Optimize refrigeration systems energy usage

Maintenance and monitoring are just two of the six ways.


Six ways to optimize energy usage in refrigeration systems. Courtesy: CFE Media with information provided by Luke Facemyer.Refrigeration costs account for the majority of a plant’s total electrical costs, often exceeding 60% of total operating expenses. As energy costs continue to increase, more and more food processors are realizing the need for energy optimization and monitoring as a way to increase productivity and lower energy costs. 

Optimizing the entire systems

The key drivers in managing energy efficiency are reducing operational costs, utilizing existing systems to reduce equipment costs, analyzing the ROI for new controls system upgrades, and conducting a power quality assessment.

Most refrigeration systems are designed to optimize the efficiency of each individual component rather than looking at the entire system as a whole and ensuring that all components work together efficiently. Many processors add new equipment without regard to the impact on the total system, leading to wasted energy and operational inefficiencies. 

Top six ways to save energy 

Maintenance: Conduct regular maintenance to check for dirty filters, broken sensors, failed insulation and other malfunctions that could be wasting energy.

Monitoring: Know how much, when and where energy is being used. Install  alarms and monitoring systems to identify inconsistencies and trends that could be wasting energy.

Energy Recovery: Capture wasted heat from condensers and turn it into energy.

Water Savings: Manage and reclaim the water that’s evaporated from your condenser.

Operations: Change your set points or put in controls to do it automatically to better manage processes and efficiency.

Design: Select the proper equipment based on size and compatibility, install VFDs

Energy audits – energy efficiency checklist

Perhaps one of the biggest advantages of automation is the ability to optimize the entire system to increase efficiency and reduce operating costs. By collecting and analyzing data, technicians can identify systems that are running in an inefficient manner and correct them. 

Technicians can manage the control and sequencing of all equipment to maximize energy efficiency. They can run trend analyses, alarm logs, energy management data, and runtime reports in real-time to improve the efficiency and reliability of your entire system.

- Edited by Jessica DuBois-Maahs, Associate Content Manager, CFE Media, Plant Engineering, Control Engineering

No comments
The Top Plant program honors outstanding manufacturing facilities in North America. View the 2013 Top Plant.
The Product of the Year program recognizes products newly released in the manufacturing industries.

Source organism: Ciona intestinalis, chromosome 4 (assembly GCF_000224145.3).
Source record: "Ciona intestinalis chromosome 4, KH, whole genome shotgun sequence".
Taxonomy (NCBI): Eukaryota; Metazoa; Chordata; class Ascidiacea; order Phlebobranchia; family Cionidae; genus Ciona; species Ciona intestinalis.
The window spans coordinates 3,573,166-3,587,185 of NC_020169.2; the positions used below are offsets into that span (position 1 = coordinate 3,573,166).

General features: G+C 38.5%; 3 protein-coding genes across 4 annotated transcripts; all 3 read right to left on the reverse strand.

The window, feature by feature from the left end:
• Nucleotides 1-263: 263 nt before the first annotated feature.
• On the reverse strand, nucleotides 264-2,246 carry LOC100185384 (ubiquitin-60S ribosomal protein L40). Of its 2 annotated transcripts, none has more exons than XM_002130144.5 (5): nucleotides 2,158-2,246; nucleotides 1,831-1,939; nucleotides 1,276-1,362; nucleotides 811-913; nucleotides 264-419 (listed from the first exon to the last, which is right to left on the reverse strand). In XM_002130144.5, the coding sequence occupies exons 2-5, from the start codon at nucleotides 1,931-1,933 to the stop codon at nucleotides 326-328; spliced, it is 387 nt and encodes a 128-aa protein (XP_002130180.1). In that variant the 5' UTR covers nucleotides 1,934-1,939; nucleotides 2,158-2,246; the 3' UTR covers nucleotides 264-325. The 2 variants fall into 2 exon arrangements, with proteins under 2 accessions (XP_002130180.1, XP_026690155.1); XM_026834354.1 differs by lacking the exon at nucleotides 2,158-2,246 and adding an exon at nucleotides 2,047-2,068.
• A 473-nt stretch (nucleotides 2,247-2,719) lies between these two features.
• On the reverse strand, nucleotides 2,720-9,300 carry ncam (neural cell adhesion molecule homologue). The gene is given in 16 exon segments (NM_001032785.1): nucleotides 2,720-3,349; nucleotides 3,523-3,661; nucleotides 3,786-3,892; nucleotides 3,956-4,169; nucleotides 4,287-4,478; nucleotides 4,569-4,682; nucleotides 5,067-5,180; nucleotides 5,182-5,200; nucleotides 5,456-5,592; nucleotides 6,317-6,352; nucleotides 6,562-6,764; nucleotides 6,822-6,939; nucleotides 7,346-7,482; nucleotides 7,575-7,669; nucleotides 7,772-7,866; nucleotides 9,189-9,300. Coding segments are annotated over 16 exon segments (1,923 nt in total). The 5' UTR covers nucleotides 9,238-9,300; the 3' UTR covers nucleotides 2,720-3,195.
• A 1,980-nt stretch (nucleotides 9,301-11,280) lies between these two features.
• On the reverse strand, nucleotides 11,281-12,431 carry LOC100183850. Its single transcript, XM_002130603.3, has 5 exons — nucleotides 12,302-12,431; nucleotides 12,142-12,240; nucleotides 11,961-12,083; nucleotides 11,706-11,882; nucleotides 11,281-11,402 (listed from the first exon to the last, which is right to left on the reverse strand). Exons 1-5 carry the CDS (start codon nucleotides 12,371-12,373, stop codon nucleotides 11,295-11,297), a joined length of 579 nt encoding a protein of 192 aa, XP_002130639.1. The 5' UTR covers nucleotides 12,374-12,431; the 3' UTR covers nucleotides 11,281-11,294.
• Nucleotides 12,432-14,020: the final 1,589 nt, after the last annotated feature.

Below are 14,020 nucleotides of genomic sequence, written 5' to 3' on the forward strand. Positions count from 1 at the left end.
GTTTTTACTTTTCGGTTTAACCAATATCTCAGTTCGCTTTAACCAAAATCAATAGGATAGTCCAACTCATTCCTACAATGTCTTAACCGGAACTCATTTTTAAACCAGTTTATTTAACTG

The Engineering Leaders Under 40 program identifies and gives recognition to young engineers who...
A cool solution: Collaboration, chemistry leads to foundry coat product development; See the 2015 Product of the Year Finalists
Raising the standard: What's new with NFPA 70E; A global view of manufacturing; Maintenance data; Fit bearings properly
Sister act: Building on their father's legacy, a new generation moves Bales Metal Surface Solutions forward; Meet the 2015 Engineering Leaders Under 40
Cyber security cost-efficient for industrial control systems; Extracting full value from operational data; Managing cyber security risks
Drilling for Big Data: Managing the flow of information; Big data drilldown series: Challenge and opportunity; OT to IT: Creating a circle of improvement; Industry loses best workers, again
Pipeline vulnerabilities? Securing hydrocarbon transit; Predictive analytics hit the mainstream; Dirty pipelines decrease flow, production—pig your line; Ensuring pipeline physical and cyber security
Upgrading secondary control systems; Keeping enclosures conditioned; Diagnostics increase equipment uptime; Mechatronics simplifies machine design
Designing positive-energy buildings; Ensuring power quality; Complying with NFPA 110; Minimizing arc flash hazards
Building high availability into industrial computers; Of key metrics and myth busting; The truth about five common VFD myths

Annual Salary Survey

After almost a decade of uncertainty, the confidence of plant floor managers is soaring. Even with a number of challenges and while implementing new technologies, there is a renewed sense of optimism among plant managers about their business and their future.

The respondents to the 2014 Plant Engineering Salary Survey come from throughout the U.S. and serve a variety of industries, but they are uniform in their optimism about manufacturing. This year’s survey found 79% consider manufacturing a secure career. That’s up from 75% in 2013 and significantly higher than the 63% figure when Plant Engineering first started asking that question a decade ago.

Read more: 2014 Salary Survey: Confidence rises amid the challenges

Maintenance and reliability tips and best practices from the maintenance and reliability coaches at Allied Reliability Group.
The One Voice for Manufacturing blog reports on federal public policy issues impacting the manufacturing sector. One Voice is a joint effort by the National Tooling and Machining...
The Society for Maintenance and Reliability Professionals an organization devoted...
Join this ongoing discussion of machine guarding topics, including solutions assessments, regulatory compliance, gap analysis...
IMS Research, recently acquired by IHS Inc., is a leading independent supplier of market research and consultancy to the global electronics industry.
Maintenance is not optional in manufacturing. It’s a profit center, driving productivity and uptime while reducing overall repair costs.
The Lachance on CMMS blog is about current maintenance topics. Blogger Paul Lachance is president and chief technology officer for Smartware Group.